Two of us met Sue Roberts, Greenspace Officer for Tameside Council, at Lymefield Garden Centre, Broadbottom, 33/996935, for a working day with the volunteers. An enormous amount of work has gone on at the fernery since our visit last September. The area beyond the first part of the fernery has been cleared and landscaped, creating many new planting areas. A new retaining wall on the river side of the plot already looks like it has been there for years, and has some small wall ferns in it. After a tour of the site and some discussion as to what ferns would do well in each section, Henry and Alison got to work planting – the easy part really! We were delighted to see John and Anne Grue, who came for a tour of the fernery and a chat with the volunteers, before joining us in the garden centre café for lunch. After lunch, we planted the remaining ferns, but there are still plenty of spaces to fill. If you have any spare healthy hardy ferns that you could donate to the fernery, please let Mike Canaway know on ManchesterNorthMidlands@ebps.org.uk
Last Monday four of us met in Peterborough – Peter Blake (Treasurer), Peter Grimbly (Finance Officer), Ann Robbins (Membership Secretary), Alison Evans (President and retiring Membership Secretary) – to discuss our roles and to see how we can best support each other. Our finance team now have robust and efficient methods of managing our accounts and producing reports. Thank you to Peter Grimbly, who has stepped into the new post of Finance Officer, bringing his Excel skills amongst many others. He and Peter Blake have written their job descriptions, making clear the responsibilities of each, which will make life much easier for their successors in post.
A big thank-you also to Ann, who has brought her organisational and database skills to the role of Membership Secretary. You will probably remember that it was Ann who organised our very successful stand at Chelsea in 2016 – no mean feat! Ann has already been busy preparing mailing files and sending out reminders. I’m sure that you will give her the same great support as you gave to me as Membership Secretary.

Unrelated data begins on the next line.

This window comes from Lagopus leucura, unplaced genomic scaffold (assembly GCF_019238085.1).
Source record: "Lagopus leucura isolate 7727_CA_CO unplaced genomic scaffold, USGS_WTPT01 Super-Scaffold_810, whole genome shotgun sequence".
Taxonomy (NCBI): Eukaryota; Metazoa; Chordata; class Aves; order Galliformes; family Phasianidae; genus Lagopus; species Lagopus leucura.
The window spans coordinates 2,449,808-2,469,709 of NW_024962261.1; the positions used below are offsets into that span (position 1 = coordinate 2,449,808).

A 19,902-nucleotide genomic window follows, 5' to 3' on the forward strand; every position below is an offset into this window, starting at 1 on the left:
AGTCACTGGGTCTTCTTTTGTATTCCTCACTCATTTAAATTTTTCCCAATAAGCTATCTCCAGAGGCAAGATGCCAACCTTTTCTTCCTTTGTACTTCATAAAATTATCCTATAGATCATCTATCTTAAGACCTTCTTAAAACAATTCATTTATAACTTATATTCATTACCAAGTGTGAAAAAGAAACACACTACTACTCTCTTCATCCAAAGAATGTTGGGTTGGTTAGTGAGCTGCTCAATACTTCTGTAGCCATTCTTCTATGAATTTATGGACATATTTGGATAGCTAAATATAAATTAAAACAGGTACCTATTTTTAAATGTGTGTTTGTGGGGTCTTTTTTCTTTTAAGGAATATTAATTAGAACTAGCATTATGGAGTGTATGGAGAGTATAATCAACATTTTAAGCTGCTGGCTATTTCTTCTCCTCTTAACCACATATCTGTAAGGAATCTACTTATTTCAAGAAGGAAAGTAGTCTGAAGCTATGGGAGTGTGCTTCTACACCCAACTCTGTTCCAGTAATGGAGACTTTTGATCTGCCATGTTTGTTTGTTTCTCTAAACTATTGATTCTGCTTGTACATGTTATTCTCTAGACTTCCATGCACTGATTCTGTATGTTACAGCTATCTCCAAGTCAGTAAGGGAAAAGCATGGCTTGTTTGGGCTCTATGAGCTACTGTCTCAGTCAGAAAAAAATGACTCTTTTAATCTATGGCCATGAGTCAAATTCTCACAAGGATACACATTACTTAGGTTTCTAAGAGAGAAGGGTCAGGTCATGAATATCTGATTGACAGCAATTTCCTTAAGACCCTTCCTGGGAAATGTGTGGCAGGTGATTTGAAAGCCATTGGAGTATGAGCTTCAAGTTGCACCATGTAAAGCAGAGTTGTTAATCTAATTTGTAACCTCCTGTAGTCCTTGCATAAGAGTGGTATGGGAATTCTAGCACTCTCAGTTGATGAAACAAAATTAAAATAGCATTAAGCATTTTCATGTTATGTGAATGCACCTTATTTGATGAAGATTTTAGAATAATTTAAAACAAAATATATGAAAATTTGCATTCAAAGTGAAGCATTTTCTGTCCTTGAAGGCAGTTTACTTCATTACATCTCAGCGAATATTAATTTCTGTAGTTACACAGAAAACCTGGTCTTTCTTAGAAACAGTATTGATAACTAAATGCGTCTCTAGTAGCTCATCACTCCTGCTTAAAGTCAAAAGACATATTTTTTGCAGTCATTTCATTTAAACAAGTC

I’m also delighted to welcome Sophie Walwin, our new Publicity and Communications Officer, who has already made good use of our social media platforms, and is helping us with our promotional material, as well as reviewing our communications with members. Sophie has lots of good ideas about how we can raise the profile of the BPS, and appeal to people of all ages!
Our meeting at Harlow Carr was very well attended. The tree ferns in the corner of the room made us feel at home! Thank you to all the speakers who made the day a success – some of them having travelled a long way to be there. Thanks also to Frank Katzer and Sean Barton for the booksales, to Brian and Sue Dockerill for looking after plant sales, and to all those who brought plants, and a big thank you to Michael Hayward who stepped in at the last minute to provide merchandise when Gill and Bryan were unable to attend.
We have some changes of officers – I feel honoured to have been elected President, and will do my best to live up to the challenge. Ann Robbins is taking over as Membership Secretary. Sophie Walwin is taking up the post of Publicity and Communications Officer. Sadly, Ann Haskins is stepping down as Committee Secretary – thank you Ann for all your hard work. We are looking to recruit a new secretary to take minutes – please contact our General Secretary, David Hill, on firstname.lastname@example.org if you think you could help.
BPS member Brian Kelly saw our article on the Fernery in the Pteridologist, and realised that his un-used extending watering lance would be perfect for reaching those high planting pockets. Brian brought the lance into the Fernery on Monday, and it connects perfectly with our hose. The lance extends to 4.5 metres, so no problem in reaching the top of the arches! Thank you very much, Brian, for this very useful gift. We are currently working to have the Fernery ready for opening to the public on Good Friday – April 19th. The aim is to open from 10 am to 4 pm every day through the Summer.
We don’t just have ferns in the Fernery – we have been given a range of flowering plants that are suited to life in the wall pockets – and we have already been enjoying the flowers. The Christmas cactus made a great splash of colour – and looked even better when the weeds had been removed! The Paphiopedilum given to us by Henry Folkard has been in flower for over a month now. Yesterday we were delighted to see the first hybrid Epiphyllum in flower – it is spectacular!
On 6th February we opened the Fernery for some important visitors – Margaret Carney, the CEO of Sefton Council, and Angela White of Sefton Council for Voluntary Service, so that they could see what progress has been made in the Fernery, and how we are helping members of the community. We were also delighted to welcome Lord and Lady Fearn of Southport.